They are at a winter roost, where crows congregate from as far away as 20 miles.
Crows that breed near the roost site mix with migrants from thousands of miles away.
They then leave or are kicked out of the parental territory, and the parents go about raising another brood.
The young and the parents may never see each other again.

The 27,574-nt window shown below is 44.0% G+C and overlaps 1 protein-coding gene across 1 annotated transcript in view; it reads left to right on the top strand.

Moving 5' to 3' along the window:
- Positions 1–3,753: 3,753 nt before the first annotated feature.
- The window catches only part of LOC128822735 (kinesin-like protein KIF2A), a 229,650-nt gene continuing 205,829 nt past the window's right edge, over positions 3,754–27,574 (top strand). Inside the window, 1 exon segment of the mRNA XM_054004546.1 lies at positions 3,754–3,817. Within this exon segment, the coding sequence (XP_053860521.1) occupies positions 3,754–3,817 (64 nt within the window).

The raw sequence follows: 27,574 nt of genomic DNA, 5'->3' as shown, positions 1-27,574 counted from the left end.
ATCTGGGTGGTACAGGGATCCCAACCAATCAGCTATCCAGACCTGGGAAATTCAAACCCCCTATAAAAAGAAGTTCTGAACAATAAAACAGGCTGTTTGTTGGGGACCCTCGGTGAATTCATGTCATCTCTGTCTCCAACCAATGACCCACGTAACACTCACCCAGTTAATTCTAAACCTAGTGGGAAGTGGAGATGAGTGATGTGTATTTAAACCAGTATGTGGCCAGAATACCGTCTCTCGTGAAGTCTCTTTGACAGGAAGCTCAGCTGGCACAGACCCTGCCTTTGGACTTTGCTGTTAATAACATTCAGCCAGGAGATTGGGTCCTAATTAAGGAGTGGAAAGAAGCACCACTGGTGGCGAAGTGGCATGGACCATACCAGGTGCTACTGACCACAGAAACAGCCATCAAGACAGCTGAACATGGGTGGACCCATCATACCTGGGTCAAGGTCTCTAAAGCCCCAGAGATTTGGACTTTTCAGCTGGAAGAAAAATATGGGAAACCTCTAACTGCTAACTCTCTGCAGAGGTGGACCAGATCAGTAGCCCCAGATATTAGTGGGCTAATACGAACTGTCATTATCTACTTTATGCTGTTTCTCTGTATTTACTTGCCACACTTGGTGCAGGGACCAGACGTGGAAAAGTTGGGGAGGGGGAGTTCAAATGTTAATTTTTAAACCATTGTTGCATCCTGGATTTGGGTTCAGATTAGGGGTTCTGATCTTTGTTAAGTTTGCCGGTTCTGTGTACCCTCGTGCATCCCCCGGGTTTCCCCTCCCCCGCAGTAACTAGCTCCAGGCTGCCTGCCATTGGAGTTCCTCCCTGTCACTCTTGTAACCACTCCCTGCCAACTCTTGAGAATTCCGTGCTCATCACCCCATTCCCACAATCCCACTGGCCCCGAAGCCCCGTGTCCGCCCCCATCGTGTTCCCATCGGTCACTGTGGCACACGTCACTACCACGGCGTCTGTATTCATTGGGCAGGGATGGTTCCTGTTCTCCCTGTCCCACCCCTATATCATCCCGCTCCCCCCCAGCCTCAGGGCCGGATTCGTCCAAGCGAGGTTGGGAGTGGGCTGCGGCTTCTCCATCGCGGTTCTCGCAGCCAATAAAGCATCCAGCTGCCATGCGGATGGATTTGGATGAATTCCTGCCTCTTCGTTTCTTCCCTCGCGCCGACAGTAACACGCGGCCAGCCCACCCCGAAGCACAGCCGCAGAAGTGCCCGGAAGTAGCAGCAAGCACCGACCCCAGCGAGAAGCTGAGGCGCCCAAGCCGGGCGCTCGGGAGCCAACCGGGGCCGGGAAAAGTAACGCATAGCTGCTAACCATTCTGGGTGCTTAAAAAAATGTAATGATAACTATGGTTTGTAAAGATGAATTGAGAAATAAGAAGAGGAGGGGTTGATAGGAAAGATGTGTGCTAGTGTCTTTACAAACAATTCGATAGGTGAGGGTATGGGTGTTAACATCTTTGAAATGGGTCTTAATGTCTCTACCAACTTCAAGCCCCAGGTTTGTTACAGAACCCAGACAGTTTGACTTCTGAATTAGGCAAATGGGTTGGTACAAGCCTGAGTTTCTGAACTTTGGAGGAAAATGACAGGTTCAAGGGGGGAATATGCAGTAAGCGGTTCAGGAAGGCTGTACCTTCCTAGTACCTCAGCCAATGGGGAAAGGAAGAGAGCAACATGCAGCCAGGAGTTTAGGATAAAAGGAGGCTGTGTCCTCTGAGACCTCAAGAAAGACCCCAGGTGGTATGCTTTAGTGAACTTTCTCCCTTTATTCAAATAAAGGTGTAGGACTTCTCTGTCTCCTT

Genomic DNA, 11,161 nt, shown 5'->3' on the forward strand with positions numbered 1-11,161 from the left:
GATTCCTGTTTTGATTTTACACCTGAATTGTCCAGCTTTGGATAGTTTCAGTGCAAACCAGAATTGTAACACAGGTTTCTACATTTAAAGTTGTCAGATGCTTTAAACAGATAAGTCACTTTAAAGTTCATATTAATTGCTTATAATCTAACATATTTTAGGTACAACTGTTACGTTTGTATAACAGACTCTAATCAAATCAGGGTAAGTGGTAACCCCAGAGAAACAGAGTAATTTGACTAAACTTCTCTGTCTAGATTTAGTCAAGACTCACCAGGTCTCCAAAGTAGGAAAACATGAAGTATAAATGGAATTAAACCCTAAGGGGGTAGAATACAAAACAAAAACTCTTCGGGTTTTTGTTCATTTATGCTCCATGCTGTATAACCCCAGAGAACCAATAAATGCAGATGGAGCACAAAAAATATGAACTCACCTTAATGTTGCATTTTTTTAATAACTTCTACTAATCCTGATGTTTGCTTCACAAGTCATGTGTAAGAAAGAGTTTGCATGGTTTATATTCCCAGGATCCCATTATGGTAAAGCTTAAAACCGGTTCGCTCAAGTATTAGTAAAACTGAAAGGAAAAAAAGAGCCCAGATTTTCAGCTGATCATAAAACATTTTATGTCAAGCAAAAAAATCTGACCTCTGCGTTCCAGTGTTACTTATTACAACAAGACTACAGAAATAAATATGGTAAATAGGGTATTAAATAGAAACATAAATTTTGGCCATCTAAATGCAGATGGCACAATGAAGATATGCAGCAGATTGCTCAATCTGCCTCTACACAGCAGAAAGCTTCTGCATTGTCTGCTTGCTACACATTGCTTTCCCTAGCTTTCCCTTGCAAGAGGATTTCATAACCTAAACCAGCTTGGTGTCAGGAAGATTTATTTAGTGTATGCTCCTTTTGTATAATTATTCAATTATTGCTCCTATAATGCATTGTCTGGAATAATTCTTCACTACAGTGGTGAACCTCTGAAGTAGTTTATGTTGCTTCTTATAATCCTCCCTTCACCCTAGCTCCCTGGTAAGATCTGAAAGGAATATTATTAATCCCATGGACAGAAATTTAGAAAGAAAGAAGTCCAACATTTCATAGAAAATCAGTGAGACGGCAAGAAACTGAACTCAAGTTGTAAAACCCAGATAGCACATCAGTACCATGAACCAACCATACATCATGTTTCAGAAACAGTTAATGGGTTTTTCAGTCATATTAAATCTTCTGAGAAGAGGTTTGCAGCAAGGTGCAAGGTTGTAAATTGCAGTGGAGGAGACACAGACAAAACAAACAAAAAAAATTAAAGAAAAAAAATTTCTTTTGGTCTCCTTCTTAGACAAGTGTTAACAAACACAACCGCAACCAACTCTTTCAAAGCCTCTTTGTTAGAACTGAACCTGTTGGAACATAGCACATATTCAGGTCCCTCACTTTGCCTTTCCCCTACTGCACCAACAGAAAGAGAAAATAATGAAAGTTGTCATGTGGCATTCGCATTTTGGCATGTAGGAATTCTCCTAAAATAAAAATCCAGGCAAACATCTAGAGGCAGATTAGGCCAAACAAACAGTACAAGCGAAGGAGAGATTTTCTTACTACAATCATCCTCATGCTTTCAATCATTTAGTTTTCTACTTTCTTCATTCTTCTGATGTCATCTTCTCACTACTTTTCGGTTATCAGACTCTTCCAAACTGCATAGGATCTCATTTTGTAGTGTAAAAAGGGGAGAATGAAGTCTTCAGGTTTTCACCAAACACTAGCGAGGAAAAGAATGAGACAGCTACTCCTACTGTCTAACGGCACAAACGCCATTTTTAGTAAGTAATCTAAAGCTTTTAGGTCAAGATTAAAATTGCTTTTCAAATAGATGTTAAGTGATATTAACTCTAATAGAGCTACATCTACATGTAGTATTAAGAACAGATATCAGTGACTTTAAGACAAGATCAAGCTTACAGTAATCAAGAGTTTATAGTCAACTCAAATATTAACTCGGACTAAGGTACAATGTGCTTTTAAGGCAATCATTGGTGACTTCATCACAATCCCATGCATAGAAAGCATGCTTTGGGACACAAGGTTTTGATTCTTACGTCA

American crows, at least in the southern and eastern parts of their range, maintain a territory year round, although they defend it less in winter.
Its genus name Corvus means crow, and the species name brachyrhynchos means "short beak," which it has, at least in comparison with its relative the raven.
Crows are members of the avian order Passeriformes, which comprises the songbirds or perching birds, such as robins, cardinals, and sparrows.